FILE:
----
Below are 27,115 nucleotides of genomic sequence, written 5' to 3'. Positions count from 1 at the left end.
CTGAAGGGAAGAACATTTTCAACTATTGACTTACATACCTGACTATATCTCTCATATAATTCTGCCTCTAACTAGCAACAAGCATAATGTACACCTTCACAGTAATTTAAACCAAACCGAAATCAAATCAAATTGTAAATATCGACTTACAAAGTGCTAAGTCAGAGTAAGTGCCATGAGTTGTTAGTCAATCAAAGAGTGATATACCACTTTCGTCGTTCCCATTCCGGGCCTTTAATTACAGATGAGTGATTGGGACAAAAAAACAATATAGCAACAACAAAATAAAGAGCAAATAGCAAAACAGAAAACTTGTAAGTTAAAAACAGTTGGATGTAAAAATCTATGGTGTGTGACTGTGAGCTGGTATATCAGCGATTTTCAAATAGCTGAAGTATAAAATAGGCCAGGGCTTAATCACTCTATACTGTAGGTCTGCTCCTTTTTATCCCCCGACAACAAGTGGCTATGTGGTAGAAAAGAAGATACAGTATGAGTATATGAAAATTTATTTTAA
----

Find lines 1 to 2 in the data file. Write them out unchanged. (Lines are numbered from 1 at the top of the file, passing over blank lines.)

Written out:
Below are 27,115 nucleotides of genomic sequence, written 5' to 3'. Positions count from 1 at the left end.
CTGAAGGGAAGAACATTTTCAACTATTGACTTACATACCTGACTATATCTCTCATATAATTCTGCCTCTAACTAGCAACAAGCATAATGTACACCTTCACAGTAATTTAAACCAAACCGAAATCAAATCAAATTGTAAATATCGACTTACAAAGTGCTAAGTCAGAGTAAGTGCCATGAGTTGTTAGTCAATCAAAGAGTGATATACCACTTTCGTCGTTCCCATTCCGGGCCTTTAATTACAGATGAGTGATTGGGACAAAAAAACAATATAGCAACAACAAAATAAAGAGCAAATAGCAAAACAGAAAACTTGTAAGTTAAAAACAGTTGGATGTAAAAATCTATGGTGTGTGACTGTGAGCTGGTATATCAGCGATTTTCAAATAGCTGAAGTATAAAATAGGCCAGGGCTTAATCACTCTATACTGTAGGTCTGCTCCTTTTTATCCCCCGACAACAAGTGGCTATGTGGTAGAAAAGAAGATACAGTATGAGTATATGAAAATTTATTTTAA